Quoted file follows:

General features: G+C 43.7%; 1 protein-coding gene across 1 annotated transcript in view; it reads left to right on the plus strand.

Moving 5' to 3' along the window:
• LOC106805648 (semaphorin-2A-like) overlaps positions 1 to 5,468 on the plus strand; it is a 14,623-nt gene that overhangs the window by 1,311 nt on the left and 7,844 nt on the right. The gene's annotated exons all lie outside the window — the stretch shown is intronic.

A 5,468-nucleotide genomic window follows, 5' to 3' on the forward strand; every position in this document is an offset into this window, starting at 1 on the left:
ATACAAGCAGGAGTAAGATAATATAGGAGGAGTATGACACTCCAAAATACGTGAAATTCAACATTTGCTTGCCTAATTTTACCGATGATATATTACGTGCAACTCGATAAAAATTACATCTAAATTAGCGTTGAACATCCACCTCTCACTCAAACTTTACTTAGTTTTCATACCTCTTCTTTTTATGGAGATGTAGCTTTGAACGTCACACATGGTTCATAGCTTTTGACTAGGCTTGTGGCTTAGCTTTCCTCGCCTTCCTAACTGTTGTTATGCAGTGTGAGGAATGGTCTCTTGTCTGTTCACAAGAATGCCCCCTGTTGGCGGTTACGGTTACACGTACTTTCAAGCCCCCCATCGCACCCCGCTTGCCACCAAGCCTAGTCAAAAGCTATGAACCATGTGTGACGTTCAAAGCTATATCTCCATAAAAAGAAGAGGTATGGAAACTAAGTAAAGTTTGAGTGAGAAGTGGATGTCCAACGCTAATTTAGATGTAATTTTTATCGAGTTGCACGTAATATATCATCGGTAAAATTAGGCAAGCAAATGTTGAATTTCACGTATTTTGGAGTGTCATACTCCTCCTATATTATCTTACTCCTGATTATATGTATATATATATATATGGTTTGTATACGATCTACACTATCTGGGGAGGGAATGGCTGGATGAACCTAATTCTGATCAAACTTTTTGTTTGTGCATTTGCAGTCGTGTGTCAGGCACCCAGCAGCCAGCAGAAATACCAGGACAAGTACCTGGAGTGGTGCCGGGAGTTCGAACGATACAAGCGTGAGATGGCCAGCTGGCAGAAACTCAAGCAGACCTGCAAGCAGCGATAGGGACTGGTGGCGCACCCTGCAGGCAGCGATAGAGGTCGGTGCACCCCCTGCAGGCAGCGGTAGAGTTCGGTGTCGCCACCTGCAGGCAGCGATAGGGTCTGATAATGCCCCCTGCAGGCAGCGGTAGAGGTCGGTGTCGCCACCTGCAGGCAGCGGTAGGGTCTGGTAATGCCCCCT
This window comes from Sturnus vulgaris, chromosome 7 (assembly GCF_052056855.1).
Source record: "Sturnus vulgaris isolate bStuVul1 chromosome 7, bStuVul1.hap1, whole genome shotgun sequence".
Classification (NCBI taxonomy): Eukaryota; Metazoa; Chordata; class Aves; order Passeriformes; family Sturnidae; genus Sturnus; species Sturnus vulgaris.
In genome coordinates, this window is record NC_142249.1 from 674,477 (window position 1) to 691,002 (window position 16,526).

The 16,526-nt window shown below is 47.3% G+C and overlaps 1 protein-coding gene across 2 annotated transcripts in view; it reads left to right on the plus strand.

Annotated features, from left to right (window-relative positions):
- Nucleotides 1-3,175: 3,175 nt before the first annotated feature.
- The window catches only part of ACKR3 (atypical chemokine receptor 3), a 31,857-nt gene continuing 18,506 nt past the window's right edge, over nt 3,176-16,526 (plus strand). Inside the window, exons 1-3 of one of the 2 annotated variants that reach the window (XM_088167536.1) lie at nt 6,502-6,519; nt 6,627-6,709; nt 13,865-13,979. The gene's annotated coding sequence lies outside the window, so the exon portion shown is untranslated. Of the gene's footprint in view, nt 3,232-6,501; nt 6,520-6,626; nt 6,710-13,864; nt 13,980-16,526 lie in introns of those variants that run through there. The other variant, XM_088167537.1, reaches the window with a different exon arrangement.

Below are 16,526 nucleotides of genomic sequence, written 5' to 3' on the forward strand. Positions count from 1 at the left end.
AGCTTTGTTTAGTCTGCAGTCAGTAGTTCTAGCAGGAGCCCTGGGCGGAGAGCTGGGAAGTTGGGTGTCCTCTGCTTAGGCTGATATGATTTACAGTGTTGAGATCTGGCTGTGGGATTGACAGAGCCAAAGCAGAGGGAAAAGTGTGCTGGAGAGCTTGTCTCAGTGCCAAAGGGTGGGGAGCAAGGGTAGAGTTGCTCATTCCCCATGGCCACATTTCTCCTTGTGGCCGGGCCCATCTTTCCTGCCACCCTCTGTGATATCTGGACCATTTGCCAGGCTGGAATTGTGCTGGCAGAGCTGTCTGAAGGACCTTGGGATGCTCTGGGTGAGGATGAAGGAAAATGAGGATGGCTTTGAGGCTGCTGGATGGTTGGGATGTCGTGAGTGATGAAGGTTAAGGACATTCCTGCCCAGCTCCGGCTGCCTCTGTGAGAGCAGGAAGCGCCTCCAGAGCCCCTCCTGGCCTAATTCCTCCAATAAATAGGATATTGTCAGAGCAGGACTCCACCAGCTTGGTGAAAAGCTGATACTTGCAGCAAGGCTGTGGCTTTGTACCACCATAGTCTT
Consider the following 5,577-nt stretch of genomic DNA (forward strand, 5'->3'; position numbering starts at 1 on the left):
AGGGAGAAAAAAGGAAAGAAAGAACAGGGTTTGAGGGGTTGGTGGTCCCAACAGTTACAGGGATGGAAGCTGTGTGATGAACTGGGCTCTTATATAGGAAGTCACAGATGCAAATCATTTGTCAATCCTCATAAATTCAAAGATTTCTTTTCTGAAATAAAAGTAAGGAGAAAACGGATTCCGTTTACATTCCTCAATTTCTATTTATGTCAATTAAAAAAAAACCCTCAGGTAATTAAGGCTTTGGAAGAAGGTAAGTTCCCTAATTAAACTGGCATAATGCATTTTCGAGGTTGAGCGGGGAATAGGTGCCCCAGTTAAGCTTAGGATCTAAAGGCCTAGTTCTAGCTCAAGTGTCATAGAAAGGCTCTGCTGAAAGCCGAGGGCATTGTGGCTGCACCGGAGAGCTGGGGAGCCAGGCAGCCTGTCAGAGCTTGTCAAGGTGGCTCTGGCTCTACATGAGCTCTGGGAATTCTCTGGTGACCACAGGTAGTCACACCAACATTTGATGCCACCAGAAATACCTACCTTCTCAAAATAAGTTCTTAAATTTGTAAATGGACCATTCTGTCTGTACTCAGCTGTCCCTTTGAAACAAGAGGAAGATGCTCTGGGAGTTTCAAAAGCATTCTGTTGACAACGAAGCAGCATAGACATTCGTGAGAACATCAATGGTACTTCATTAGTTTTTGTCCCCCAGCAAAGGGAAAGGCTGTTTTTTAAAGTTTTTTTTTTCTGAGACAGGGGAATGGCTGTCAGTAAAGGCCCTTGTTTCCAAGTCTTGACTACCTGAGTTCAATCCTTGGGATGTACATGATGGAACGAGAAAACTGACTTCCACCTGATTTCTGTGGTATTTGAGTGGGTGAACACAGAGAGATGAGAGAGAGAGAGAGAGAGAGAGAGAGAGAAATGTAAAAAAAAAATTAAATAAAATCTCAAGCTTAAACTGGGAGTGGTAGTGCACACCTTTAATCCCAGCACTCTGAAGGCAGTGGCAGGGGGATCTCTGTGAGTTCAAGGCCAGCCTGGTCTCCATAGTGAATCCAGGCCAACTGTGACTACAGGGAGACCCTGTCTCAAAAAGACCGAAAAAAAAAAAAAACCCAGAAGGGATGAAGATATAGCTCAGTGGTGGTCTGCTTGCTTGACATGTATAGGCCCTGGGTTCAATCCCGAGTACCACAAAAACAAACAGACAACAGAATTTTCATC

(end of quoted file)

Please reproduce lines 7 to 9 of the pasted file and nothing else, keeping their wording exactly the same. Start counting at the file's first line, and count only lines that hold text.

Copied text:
Source record: "Sturnus vulgaris isolate bStuVul1 chromosome 7, bStuVul1.hap1, whole genome shotgun sequence".
Classification (NCBI taxonomy): Eukaryota; Metazoa; Chordata; class Aves; order Passeriformes; family Sturnidae; genus Sturnus; species Sturnus vulgaris.
In genome coordinates, this window is record NC_142249.1 from 674,477 (window position 1) to 691,002 (window position 16,526).